We assessed the quality of writing in English books and in subjects across the curriculum. Boys and girls are making similarly strong progress from their various starting points. Pupils take less care with the quality of their writing in subjects other than English.

You agree that pupils need to be given much more experience of using a variety of writing skills in their work across the curriculum. ? The third line of enquiry assessed how effectively leaders have checked that teachers are providing appropriately high levels of challenge to the most able pupils across the school. This was a recommendation from the previous inspection.

• There is clear evidence to show that the most able pupils are appropriately challenged throughout the school and across the curriculum. School displays and the website showcase examples of high-quality outcomes from the most able pupils. Current assessments of pupils' progress in subjects show that the most able pupils are making good progress.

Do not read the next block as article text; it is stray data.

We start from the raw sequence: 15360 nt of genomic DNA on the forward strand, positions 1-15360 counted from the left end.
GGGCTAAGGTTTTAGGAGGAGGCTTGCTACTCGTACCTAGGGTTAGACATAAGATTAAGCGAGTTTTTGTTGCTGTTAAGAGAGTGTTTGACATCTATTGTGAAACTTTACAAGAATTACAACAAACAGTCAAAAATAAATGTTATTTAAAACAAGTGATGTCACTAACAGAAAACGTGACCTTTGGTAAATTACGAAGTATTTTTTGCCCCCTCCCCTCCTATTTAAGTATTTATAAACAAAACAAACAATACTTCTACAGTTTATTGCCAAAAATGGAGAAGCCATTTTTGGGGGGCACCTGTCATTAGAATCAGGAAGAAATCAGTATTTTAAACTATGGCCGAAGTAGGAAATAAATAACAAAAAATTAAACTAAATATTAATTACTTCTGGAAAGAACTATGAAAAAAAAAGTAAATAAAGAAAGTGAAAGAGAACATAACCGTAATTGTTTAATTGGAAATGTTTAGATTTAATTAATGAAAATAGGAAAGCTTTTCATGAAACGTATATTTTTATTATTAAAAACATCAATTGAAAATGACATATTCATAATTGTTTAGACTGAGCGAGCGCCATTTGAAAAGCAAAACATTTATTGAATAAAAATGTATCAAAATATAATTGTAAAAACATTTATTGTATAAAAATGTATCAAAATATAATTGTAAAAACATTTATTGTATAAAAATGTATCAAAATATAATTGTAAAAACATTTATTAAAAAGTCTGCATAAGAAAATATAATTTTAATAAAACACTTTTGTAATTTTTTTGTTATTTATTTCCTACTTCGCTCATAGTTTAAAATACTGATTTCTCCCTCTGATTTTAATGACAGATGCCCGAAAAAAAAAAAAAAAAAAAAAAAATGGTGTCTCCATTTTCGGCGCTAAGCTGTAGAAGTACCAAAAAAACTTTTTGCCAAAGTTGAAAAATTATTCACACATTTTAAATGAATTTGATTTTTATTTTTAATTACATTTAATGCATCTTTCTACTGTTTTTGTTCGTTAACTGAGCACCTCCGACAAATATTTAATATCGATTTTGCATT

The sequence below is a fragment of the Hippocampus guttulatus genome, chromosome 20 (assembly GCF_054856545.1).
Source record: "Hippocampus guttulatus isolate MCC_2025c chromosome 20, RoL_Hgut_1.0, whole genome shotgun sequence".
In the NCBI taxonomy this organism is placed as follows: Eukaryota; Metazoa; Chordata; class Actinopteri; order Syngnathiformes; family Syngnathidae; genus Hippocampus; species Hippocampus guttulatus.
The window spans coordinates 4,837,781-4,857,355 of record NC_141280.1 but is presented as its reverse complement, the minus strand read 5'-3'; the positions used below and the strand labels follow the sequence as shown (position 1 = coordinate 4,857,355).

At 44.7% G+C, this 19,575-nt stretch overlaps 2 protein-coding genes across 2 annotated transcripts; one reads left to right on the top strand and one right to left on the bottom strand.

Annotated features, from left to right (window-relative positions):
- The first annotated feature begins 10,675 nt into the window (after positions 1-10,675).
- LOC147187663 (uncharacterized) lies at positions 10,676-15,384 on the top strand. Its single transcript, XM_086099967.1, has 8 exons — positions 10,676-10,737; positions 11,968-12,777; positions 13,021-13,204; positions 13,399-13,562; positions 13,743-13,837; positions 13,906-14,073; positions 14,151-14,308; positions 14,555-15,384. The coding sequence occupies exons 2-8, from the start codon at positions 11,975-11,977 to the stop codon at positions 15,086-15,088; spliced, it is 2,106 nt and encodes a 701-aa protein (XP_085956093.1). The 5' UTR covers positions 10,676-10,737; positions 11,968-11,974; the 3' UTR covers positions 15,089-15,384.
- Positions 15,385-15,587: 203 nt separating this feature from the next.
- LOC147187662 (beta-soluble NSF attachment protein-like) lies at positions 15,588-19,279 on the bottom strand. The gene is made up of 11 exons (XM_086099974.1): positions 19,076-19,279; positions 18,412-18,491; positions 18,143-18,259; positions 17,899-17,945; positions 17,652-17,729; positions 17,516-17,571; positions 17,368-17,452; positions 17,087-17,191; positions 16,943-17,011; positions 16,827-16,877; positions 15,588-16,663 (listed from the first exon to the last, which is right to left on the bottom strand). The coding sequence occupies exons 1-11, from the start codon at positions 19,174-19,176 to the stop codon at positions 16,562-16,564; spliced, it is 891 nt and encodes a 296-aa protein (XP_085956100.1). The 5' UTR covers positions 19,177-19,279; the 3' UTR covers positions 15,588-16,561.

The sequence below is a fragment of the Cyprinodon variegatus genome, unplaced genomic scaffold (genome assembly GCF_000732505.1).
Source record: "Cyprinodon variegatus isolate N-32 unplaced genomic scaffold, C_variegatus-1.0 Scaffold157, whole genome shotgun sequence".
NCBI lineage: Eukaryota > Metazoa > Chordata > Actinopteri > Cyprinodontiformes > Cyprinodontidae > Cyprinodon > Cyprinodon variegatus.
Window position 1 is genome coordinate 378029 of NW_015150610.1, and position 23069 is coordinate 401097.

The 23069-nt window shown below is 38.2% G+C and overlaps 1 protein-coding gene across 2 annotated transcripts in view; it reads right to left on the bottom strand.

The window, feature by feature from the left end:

• The final line of enquiry investigated what action leaders have taken to improve the experiences of children in the early years by offering interesting and challenging experiences in the outside area and to improve children's physical development. This was also a recommendation from the previous inspection. ? Since the previous inspection, leaders have made significant improvements to the outside learning environment.

This offers children numerous experiences that help them to develop their physical skills. As a result, children's physical development is good. During the inspection, children were using fine motor skills to build towers and other structures.